With a handful of typical restaurants serving the island’s signature dishes, such as scabbard fish with banana, and an Ethnographic Museum sharing Madeira’s heritage, Ribeira Brava offers plenty of entertainment if you tire of the refreshing waters.
Praia da Costa Nova, Aveiro
Costa Nova is characterized by photogenic palheiros, typical wooden houses adorned with colorful stripes of blues, reds, and greens. In days gone by, these huts were used by fishermen to store their equipment, though nowadays, most are holiday homes and popular photoshoot backgrounds.
Behind the handful of streets, the vast beach extends south as far as the eye can see. Low dunes back the expanse of sand, and seasonal lifeguards oversee the designated bathing areas. At the far end of the beach, slightly rougher waves provide a haven for surfers.
If you’re keen to enjoy some water sports without the swell, head to the inland waters of Costa Nova. This area, part of the protected Ria de Aveiro lagoon, is much calmer, making it a perfect place to kayak or SUP.
With plenty of beach bars, cafés, and catch-of-the-day restaurants—including a fine dining option on a permanently moored ship—you’ll find everything you need to enjoy the Costa Nova coast within a short stroll.
Praia Baleal, Peniche
Long regarded as one of the best beaches in Portugal by surfers and sun-seekers alike, Praia Baleal, slightly north of Peniche, is a breathtaking double-sided bathing spot.
Connecting the mainland with the minuscule isle of Baeal, two powder-soft beaches sit on either side of a narrow road leading to the whitewashed hamlet. With more of a slower-paced and fishing village feel than some of the nearby surfing towns, Praia Baleal retains an essence of traditional coastal escape.
Beyond the shoreline, the Berlengas archipelago can be seen. From Peniche, seasonal boat trips will take you to the largest of the uninhabited islands.
On the crossing, you might spot dolphins playing in the cerulean waters before arriving at the main island, home to an old defensive fort and an array of native birdlife.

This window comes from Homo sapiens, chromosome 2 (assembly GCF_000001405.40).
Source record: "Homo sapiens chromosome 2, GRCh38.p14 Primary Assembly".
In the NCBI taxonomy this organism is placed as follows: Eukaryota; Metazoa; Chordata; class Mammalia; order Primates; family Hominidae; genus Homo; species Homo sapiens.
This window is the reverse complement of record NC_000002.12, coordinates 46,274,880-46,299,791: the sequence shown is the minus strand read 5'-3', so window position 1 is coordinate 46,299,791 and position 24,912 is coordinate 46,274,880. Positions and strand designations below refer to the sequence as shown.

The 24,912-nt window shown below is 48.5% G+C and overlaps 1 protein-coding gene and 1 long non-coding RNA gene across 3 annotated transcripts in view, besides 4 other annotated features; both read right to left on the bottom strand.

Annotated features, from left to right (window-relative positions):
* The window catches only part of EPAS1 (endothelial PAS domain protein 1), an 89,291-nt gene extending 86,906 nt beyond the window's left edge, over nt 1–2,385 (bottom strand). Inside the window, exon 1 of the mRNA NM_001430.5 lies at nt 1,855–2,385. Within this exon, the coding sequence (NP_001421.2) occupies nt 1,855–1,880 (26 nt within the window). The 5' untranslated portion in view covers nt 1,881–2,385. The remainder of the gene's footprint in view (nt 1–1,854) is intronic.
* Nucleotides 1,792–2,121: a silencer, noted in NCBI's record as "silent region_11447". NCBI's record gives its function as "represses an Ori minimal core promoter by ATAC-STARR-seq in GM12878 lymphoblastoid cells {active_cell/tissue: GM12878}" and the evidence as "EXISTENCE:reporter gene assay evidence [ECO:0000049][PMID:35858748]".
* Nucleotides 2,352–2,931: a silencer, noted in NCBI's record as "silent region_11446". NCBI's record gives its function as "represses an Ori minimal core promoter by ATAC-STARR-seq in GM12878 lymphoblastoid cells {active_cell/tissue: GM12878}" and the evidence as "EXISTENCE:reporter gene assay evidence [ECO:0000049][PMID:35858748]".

Gondarém Beach, Porto
Gondarém Beach, a 15-minute ride from downtown, is a great choice if you’re exploring Porto and craving a side trip to the seaside.
A popular escape for the city’s residents, this sandy spot peppered with rocky outcrops is an urban beach, meaning a slightly less tranquil setting but plenty of facilities.
With a plethora of restaurants and bars just back from the shore, many of which are along the esplanade, you won’t need to head back into the city for lunch. Instead, savor your seafood with a sea view, rounded off with a glass of the region’s most famous fortified wine, Port.
Costa da Caparica, Almada
Costa da Caparica provides some of the best beaches near Lisbon, just a short boat or bus hop from the city—perfect if you don’t want to venture too far from the capital.
Spanning around 20 miles, this stretch of sand has it all. From surf spots and trendy beach clubs to family-friendly enclaves and more secluded swathes, multiple named beaches lead away from the city of Almada and towards the Alentejo coast further south.
On route to Costa da Caparica, you can easily combine your beach day with a visit to some of the most famous attractions on the River Tagus’ southern bank.
Admire the architecture of the San Francisco-inspired Ponte 25 de Abril bridge, climb the towering statue of Christ for sweeping views overlooking the city, and then continue to the shoreline for a catch-of-the-day lunch overlooking the Atlantic—all before diving into the refreshing waters.
Machico Beach, Madeira
One of a few golden-sand beaches on Madeira—where pebble bays and dark volcanic sands rule supreme—Machico (also known as Praia da Banda d’Além) is a calm and inviting location for an island beach day.
You can relax into the sands of this protected crescent-shaped bay, knowing lifeguards are on duty in the bathing season, or head off to explore either the town or deep blue.
With whale-watching tours departing from Machico, and plenty of cafés and ice-cream parlors just back from the beach, there’s plenty to keep you entertained in the corner of this year-round springtime island.